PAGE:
The Interaction of Distress Tolerance and Pain on the Frequency of Non-Suicidal Self Injury
Muehlenkamp, Jennifer J.
Hagan, Christopher R.
Dortch, Sierra D.
Hadorn-Papke, Damin J.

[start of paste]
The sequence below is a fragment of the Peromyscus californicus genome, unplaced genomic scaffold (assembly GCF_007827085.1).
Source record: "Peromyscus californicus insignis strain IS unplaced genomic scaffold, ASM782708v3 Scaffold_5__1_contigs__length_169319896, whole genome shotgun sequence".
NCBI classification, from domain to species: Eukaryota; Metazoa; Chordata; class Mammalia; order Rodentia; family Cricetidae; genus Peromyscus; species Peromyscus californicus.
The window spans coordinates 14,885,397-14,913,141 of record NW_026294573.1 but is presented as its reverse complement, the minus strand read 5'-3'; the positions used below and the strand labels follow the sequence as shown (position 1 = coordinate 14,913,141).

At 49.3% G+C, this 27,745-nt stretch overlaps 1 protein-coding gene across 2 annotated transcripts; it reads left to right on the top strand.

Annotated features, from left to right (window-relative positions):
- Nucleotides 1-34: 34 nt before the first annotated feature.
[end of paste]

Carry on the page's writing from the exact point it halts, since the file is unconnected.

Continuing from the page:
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Non-suicidal self-injury (NSSI) is the intentional damage to bodily tissues without intentions to die, independent of medically and socially approved procedures (piercings, surgeries). Many things contribute to NSSI behavior, one of which is low distress tolerance (DT). DT has been postulated as a foundation to NSSI. Multiple studies have linked NSSI with low distress tolerance, suggesting that NSSI is used as a coping mechanism for stress (Lin, You, Wu, & Jiang, 2017; Peterson, Davis-Becker, & Fisher 2014; Anestis, Pennings, Lavender, Tull, Gratz, 2013). In addition, NSSI has been suggested as a habituation to suicidal behavior by willingly exposing oneself to painful and distressing behaviors as a form of habituation (Law, Khazem, Jin & Anestis 2017). Habituation is the reduction of a response due to repetitive exposure. Individuals that use NSSI have been shown to increase in their pain endurance (PE) compared with control populations (Law et al., 2017; Glenn, Michel, Franklin, Hooley, & Nock 2013; Germain & Hooley, 2013).
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